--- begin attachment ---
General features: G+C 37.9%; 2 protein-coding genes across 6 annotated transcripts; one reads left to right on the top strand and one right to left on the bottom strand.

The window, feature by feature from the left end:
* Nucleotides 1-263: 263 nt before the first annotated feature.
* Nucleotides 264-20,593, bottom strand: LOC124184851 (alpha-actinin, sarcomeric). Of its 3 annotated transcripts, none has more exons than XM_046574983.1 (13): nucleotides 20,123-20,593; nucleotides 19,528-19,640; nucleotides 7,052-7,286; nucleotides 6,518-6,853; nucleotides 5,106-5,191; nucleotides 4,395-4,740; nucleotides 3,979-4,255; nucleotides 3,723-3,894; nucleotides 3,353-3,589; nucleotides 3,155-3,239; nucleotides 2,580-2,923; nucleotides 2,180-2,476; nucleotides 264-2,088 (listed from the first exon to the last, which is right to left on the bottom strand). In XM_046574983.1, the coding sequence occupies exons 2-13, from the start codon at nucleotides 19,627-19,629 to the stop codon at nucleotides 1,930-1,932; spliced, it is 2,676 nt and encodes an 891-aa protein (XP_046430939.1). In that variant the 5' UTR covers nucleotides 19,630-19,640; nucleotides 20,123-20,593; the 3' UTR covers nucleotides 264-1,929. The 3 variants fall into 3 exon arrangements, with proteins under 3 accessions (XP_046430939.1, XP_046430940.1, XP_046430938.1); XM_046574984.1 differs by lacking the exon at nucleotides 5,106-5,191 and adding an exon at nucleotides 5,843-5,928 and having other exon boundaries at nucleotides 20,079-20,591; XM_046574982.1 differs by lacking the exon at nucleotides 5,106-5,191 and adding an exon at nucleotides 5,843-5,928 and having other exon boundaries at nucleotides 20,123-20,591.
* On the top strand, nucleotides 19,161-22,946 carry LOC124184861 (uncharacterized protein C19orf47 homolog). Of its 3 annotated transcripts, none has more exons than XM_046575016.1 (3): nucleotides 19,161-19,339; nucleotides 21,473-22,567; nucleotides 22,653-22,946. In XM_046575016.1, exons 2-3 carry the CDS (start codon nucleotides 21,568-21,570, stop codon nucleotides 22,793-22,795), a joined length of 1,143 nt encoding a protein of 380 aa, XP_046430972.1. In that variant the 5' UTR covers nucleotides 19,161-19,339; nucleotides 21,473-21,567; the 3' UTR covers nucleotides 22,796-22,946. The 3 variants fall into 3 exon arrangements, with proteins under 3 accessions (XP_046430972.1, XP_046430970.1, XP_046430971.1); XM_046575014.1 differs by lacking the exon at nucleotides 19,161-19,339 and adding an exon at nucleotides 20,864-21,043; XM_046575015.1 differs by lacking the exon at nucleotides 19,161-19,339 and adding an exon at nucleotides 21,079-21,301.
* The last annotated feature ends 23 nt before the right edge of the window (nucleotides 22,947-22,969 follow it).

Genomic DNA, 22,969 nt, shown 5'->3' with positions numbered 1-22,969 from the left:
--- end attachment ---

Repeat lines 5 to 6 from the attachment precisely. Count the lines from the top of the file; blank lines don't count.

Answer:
* On the top strand, nucleotides 19,161-22,946 carry LOC124184861 (uncharacterized protein C19orf47 homolog). Of its 3 annotated transcripts, none has more exons than XM_046575016.1 (3): nucleotides 19,161-19,339; nucleotides 21,473-22,567; nucleotides 22,653-22,946. In XM_046575016.1, exons 2-3 carry the CDS (start codon nucleotides 21,568-21,570, stop codon nucleotides 22,793-22,795), a joined length of 1,143 nt encoding a protein of 380 aa, XP_046430972.1. In that variant the 5' UTR covers nucleotides 19,161-19,339; nucleotides 21,473-21,567; the 3' UTR covers nucleotides 22,796-22,946. The 3 variants fall into 3 exon arrangements, with proteins under 3 accessions (XP_046430972.1, XP_046430970.1, XP_046430971.1); XM_046575014.1 differs by lacking the exon at nucleotides 19,161-19,339 and adding an exon at nucleotides 20,864-21,043; XM_046575015.1 differs by lacking the exon at nucleotides 19,161-19,339 and adding an exon at nucleotides 21,079-21,301.
* The last annotated feature ends 23 nt before the right edge of the window (nucleotides 22,947-22,969 follow it).